A SCHOOLBOY obsessed with the emergency services and who wanted to become a policeman cost the public purse almost £23,000 with hoax calls.
In one fake incident alone, Newbury magistrates heard, the Thatcham youngster tied up six fire engines, 11 ambulances, 19 police vehicles and 59 emergency services personnel.
The Thames Valley Air Ambulance was also repeatedly deployed, at huge cost, to non-existent aircraft crashes and similar, major disasters, the court was told on Thursday, November 12.
Helen Waite, prosecuting, said real emergencies had gone unattended while emergency services were deployed to the hoaxes.
The boy was aged just 14 years at the time he started his year-long campaign and, when he was finally arrested, he expressed little remorse and could not promise he would not do it again, the court heard.
He was required to pay just a statutory £15 victim surcharge because of his and his family’s lack of means to repay the huge cost to the taxpayer.
Ms Waite said the child, who cannot be identified because of his age, was so convincing that he repeatedly bypassed the emergency services’ natural common sense and added: “Seeing this young boy standing here, you may wonder how everyone was taken in.
“His calls obviously had a ring of truth about them, leading the recipients to believe they were genuine.”
Dozens of calls were made, escalating from traffic collisions and robberies to major incidents such as explosions and downed aircraft, the court was told.
Ms Waite went on: “Because vehicles rushed to the scene with blue lights flashing, there was a risk to other road users.”
When he was eventually traced and arrested, lots of pictures of the emergency services’ response were found on the boy’s mobile phone, magistrates were told.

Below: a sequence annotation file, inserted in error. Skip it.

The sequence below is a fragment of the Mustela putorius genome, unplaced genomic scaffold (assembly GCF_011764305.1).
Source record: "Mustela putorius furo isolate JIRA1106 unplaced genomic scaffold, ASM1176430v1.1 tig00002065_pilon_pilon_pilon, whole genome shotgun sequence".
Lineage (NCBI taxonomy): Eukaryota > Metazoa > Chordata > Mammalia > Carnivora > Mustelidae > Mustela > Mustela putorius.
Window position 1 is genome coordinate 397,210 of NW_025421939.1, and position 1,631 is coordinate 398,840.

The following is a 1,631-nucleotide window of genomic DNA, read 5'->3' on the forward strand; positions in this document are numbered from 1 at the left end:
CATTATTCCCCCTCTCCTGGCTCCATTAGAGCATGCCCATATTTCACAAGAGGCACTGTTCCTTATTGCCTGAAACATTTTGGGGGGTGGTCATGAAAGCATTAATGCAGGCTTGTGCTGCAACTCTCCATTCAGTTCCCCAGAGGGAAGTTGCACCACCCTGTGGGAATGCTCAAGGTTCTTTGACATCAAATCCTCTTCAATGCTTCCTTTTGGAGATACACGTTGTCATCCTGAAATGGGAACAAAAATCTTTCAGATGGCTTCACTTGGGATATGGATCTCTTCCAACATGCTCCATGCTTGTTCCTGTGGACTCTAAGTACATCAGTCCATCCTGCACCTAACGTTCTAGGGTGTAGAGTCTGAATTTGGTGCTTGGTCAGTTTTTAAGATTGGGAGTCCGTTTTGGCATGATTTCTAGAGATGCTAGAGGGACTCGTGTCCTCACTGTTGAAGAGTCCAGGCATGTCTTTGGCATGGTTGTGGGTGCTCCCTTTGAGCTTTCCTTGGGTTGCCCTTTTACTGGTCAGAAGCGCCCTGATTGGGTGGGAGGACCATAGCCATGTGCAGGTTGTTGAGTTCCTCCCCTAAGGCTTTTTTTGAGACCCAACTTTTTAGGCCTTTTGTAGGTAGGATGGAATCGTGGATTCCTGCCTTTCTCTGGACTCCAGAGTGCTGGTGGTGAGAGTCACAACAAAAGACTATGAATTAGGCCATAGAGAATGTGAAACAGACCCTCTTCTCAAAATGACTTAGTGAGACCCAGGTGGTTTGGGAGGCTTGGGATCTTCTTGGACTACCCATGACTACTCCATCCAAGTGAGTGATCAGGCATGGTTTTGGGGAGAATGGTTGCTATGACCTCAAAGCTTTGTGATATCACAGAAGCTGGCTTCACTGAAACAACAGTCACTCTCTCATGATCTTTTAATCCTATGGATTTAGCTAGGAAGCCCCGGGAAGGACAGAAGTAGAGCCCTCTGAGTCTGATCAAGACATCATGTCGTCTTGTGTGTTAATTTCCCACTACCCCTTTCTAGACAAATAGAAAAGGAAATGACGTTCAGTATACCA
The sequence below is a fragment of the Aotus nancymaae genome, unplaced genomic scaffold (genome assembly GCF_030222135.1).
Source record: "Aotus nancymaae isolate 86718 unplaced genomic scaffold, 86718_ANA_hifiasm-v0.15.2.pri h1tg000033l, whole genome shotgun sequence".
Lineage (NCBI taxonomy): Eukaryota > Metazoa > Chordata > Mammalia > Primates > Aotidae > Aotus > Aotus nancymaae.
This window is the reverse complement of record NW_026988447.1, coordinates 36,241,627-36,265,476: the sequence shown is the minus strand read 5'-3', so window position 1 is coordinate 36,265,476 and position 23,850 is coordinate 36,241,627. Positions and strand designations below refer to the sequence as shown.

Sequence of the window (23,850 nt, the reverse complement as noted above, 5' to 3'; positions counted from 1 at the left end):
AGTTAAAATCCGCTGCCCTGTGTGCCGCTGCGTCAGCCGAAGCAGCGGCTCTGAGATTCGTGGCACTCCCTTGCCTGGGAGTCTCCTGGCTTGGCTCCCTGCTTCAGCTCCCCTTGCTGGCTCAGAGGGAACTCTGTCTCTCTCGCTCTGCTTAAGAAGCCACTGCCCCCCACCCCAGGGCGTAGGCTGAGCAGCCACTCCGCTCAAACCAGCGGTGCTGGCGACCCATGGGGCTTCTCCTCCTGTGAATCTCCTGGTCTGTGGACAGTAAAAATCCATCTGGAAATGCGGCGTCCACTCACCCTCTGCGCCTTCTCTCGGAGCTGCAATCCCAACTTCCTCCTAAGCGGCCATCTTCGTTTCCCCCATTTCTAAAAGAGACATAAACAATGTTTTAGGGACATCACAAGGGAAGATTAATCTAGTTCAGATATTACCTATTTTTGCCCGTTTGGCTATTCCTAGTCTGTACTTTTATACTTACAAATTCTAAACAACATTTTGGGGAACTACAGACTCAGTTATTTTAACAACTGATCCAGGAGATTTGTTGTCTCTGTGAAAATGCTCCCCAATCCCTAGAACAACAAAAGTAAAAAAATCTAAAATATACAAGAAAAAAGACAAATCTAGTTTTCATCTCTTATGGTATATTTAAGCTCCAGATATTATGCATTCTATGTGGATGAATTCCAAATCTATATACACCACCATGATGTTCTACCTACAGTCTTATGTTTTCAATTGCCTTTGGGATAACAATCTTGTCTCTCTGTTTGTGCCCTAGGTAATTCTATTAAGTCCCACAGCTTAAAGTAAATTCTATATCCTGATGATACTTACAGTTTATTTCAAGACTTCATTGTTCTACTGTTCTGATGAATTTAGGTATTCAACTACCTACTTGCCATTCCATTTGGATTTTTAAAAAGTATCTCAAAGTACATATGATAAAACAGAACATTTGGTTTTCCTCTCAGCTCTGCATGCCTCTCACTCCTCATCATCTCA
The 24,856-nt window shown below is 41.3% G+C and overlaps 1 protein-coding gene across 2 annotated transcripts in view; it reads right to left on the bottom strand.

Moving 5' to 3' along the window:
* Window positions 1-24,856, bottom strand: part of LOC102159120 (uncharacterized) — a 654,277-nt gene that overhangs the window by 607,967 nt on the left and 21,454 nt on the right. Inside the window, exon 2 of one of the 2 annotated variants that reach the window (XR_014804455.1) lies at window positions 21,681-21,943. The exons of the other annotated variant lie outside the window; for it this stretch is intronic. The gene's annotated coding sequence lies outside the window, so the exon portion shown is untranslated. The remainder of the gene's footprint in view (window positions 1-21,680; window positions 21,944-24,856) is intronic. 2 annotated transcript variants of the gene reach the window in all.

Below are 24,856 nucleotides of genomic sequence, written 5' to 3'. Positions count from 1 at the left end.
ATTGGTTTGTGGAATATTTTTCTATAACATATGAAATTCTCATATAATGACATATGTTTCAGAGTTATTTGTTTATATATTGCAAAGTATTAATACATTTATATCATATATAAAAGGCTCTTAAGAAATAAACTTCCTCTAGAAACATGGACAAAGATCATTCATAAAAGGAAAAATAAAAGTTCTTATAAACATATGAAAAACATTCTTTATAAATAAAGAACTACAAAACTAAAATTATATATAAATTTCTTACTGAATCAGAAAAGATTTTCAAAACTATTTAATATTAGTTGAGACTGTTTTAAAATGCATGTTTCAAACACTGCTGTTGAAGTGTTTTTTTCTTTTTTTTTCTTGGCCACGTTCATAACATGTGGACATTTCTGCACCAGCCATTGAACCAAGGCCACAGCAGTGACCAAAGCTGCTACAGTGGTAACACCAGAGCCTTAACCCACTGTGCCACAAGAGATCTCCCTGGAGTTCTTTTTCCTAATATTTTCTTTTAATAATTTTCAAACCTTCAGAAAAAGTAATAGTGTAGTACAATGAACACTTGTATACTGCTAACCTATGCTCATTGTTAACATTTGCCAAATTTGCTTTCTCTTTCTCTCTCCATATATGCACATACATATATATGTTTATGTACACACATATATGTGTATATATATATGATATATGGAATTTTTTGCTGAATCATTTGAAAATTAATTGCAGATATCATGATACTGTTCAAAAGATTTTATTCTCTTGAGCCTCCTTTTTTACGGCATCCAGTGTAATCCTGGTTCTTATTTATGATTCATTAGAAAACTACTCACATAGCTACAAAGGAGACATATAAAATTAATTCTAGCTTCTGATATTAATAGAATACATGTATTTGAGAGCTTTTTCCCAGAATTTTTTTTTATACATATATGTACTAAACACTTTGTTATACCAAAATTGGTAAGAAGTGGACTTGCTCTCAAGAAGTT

She added: “He told police he was bored and wanted to become a policeman.
“He showed little remorse and couldn’t say that he wouldn’t do it again.”
The boy, who has previously been officially cautioned and reprimanded for other offences, admitted sending false messages between August 23 last year and September 14 this year.
The cost to the various emergency services was broken down as £6,230 to South Central Ambulance Service, £5,598.61 to Thames Valley Police and more than £11,000 to the Royal Berkshire Fire and Rescue Service.
The boy’s solicitor, who wanted to remain anonymous, said her client had been diagnosed as being “intelligent and academic” but “on the autistic spectrum”.
She said he had enjoyed the drama ensuing from his calls and queried why the emergency services had not earlier traced the phone he used to make the calls for more than a year.
Magistrates, sitting as a youth court, said they had only two options – to send the boy into youth custody or to impose a referral order.
They chose the latter, imposing a 12-month order.
Because of the lack of means of the boy and his family, they made no order for costs or contribution to the compensation of almost £23,000 which was requested.
Instead the boy was told to pay a £15 victim surcharge.